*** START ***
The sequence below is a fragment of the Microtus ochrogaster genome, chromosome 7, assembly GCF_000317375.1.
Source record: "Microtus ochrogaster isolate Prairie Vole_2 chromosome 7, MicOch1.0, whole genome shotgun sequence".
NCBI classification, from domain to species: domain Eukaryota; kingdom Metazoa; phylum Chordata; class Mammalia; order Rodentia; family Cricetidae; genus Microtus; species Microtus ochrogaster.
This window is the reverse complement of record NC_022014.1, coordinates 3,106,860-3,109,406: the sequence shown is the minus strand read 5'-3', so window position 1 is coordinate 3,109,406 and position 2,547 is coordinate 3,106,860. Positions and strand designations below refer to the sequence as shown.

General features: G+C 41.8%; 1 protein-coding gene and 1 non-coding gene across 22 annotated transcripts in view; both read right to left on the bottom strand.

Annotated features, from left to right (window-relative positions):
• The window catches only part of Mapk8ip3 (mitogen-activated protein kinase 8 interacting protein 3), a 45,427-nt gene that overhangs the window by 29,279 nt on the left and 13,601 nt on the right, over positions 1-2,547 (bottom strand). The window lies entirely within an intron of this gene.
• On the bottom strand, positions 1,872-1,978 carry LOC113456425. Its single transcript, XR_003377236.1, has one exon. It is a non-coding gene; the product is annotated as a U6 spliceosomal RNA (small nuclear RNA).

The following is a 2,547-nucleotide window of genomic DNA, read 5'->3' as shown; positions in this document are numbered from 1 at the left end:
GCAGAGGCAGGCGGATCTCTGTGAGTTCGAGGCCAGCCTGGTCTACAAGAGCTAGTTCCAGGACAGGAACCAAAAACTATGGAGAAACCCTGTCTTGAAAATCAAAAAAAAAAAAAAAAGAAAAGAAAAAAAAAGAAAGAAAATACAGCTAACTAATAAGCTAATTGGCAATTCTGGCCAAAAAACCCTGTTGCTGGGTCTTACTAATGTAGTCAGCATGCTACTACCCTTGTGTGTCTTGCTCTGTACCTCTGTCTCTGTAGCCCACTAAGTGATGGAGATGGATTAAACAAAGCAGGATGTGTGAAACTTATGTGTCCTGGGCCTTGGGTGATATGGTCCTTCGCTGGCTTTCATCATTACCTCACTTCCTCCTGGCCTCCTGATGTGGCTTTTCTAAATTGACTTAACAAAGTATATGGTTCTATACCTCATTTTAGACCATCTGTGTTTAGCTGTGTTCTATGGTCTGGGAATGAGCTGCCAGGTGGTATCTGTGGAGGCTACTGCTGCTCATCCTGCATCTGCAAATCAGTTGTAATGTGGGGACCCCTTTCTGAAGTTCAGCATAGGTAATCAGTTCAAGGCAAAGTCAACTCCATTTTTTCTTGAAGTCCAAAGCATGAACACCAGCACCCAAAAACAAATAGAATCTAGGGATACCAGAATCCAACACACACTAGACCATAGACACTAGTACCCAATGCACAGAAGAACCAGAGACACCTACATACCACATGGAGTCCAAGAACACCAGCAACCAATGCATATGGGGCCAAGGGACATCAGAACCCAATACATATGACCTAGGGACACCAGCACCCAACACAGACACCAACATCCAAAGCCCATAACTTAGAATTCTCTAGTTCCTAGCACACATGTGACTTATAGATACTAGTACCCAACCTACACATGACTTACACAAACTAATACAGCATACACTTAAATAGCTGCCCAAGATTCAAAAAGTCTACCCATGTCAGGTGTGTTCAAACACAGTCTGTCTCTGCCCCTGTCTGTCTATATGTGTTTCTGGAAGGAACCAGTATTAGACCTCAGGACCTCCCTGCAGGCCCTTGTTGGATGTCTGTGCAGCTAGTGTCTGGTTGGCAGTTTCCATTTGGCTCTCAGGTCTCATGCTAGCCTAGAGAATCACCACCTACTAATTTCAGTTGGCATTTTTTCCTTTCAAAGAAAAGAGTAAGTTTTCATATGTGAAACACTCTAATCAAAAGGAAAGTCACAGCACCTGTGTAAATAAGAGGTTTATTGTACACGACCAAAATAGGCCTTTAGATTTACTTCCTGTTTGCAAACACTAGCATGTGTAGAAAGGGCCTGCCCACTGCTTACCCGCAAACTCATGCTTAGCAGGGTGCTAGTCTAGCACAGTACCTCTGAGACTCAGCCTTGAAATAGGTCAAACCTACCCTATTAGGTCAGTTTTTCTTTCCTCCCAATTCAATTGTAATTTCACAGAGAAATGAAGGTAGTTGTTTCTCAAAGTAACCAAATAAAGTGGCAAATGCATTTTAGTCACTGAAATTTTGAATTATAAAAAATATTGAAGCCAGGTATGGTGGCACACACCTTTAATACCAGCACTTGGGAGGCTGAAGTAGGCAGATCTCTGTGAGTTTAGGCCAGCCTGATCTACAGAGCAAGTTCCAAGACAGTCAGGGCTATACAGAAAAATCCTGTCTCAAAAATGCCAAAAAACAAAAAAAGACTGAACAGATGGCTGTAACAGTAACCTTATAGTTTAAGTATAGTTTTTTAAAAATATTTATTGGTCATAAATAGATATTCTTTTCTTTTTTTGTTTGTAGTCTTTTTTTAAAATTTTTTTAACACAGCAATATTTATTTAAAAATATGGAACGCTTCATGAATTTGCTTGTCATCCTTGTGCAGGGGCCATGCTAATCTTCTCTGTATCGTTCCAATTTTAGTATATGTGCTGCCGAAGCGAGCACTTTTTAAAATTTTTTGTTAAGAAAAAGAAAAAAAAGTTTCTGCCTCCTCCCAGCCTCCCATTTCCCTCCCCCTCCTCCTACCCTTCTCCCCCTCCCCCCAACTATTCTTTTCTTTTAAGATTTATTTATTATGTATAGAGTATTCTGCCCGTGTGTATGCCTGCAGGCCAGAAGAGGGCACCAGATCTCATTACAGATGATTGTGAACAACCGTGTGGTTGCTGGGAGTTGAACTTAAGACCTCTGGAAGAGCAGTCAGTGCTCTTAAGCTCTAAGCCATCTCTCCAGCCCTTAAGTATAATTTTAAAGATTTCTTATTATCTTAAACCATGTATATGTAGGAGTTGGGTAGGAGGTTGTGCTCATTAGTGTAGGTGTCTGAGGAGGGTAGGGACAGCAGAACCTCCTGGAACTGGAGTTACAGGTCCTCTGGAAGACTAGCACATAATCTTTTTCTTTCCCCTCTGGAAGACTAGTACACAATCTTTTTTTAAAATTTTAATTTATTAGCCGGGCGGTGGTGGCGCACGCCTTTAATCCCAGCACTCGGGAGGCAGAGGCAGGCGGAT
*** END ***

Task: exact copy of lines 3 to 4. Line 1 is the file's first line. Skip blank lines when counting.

NCBI classification, from domain to species: domain Eukaryota; kingdom Metazoa; phylum Chordata; class Mammalia; order Rodentia; family Cricetidae; genus Microtus; species Microtus ochrogaster.
This window is the reverse complement of record NC_022014.1, coordinates 3,106,860-3,109,406: the sequence shown is the minus strand read 5'-3', so window position 1 is coordinate 3,109,406 and position 2,547 is coordinate 3,106,860. Positions and strand designations below refer to the sequence as shown.